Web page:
Mirror Ball is a scorcher from front to back, but the undeniable centerpiece is slow-burning epic I’m the Ocean.  Inspired by a drive Neil took through the streets of Los Angeles during OJ Simpson’s murder trial, I’m the Ocean depicts a stream-of-conscious type succession of images and thoughts.  Through vivid flashes of imagery we drift from scene to scene, to be acknowledged but never truly made sense of.  Described by Neil as a “slice of confusion”, he spends the song’s verses ruminating on a number of things; from love had and loves lost, to his own misfit status, to the struggle of homeless veterans, to the all-consuming media.  No answers are offered, and no questions are really asked, the world just continues to transpire with nothing to be done about it.  

Even as a seven-plus minute song that is essentially the same beginning to end- one rhythm, one chord progression, and in a sense one long verse- I’m the Ocean never once feels boring.  As it smolders its way through ideas and observations it seems to gain momentum solely through its poetry, building up towards... something.  That something doesn’t come in the expected form of a grand catharsis or boiled-over rage, but rather through emotional transcendence.  By the end of the song our narrator chooses to embrace his minuscule role in the inevitable flow of life, choosing not to fight against the chaos and confusion of the world, but exist among it all and let the experience wash over him.  The simple declaration “I’m the ocean…” at the songs climax is not aggressive or dismissive, just accepting.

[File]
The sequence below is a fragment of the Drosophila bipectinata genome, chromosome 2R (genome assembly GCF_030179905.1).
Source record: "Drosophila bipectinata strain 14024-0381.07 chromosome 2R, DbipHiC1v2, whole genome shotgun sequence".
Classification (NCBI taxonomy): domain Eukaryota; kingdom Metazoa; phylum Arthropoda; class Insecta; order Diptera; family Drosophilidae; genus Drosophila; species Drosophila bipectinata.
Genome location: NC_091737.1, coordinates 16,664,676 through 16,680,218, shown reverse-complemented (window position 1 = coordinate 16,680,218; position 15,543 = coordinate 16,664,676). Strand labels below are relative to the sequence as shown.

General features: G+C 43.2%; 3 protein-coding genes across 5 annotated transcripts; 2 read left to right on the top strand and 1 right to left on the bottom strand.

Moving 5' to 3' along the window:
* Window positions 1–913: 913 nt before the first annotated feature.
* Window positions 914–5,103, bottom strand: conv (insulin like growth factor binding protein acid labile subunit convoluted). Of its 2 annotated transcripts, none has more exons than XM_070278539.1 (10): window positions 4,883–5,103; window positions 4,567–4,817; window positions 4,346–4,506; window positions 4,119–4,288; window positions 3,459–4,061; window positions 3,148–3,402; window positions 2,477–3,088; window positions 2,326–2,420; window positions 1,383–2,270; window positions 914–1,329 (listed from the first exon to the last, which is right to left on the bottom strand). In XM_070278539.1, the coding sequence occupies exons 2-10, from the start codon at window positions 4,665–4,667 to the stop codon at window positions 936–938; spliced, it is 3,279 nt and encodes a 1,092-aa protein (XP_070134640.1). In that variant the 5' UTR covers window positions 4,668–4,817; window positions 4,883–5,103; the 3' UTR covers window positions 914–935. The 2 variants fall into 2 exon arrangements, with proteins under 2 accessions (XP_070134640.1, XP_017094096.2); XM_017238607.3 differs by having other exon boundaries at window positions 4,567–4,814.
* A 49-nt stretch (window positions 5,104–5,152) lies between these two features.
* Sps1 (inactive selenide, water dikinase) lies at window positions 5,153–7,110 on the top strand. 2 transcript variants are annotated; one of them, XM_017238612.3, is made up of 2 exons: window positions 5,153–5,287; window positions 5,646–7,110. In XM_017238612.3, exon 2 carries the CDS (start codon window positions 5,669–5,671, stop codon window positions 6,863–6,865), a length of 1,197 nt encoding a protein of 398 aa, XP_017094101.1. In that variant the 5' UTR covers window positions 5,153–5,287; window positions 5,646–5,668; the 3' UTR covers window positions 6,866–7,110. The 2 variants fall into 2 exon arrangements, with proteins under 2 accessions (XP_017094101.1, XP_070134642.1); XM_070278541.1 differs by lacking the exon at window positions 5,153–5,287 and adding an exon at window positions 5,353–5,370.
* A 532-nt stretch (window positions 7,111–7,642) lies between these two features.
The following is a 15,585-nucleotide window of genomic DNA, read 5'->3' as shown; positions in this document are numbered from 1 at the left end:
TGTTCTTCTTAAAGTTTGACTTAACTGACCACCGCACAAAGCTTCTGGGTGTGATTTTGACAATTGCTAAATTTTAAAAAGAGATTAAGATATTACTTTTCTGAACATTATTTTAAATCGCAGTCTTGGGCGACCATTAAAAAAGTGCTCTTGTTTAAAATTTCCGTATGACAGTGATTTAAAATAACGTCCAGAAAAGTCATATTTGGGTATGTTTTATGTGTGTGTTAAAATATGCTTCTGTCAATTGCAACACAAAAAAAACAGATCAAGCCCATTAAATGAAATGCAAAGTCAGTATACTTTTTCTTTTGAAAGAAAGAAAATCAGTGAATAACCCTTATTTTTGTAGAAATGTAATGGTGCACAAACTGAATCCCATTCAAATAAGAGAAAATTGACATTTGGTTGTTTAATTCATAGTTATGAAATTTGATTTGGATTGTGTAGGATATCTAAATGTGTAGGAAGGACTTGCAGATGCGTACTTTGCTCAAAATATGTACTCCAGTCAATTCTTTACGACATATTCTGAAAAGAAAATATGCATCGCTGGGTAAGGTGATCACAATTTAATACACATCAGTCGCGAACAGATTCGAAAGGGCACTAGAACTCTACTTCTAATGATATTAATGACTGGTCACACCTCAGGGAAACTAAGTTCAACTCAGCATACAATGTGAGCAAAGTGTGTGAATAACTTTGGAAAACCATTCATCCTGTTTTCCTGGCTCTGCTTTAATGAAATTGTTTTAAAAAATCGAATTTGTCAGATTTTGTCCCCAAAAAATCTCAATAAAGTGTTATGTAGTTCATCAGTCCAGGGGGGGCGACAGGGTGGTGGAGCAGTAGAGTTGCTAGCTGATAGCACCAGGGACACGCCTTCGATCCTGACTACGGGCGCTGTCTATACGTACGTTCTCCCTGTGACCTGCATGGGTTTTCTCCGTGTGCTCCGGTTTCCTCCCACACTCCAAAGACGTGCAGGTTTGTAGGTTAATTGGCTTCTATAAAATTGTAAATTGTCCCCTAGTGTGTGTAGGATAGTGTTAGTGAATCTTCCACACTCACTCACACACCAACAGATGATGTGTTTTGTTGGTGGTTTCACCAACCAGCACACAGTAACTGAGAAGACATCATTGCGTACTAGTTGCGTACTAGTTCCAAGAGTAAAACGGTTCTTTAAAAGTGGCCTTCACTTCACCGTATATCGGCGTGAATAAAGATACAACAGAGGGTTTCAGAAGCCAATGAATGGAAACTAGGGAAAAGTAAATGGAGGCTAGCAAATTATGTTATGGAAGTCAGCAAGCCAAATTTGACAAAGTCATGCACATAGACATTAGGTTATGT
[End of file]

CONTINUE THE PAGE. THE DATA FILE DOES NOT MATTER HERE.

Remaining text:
In the words of Neil Young himself, “There’s nothing you can do but hang in there and keep on going”.  

Wednesday, October 28, 2015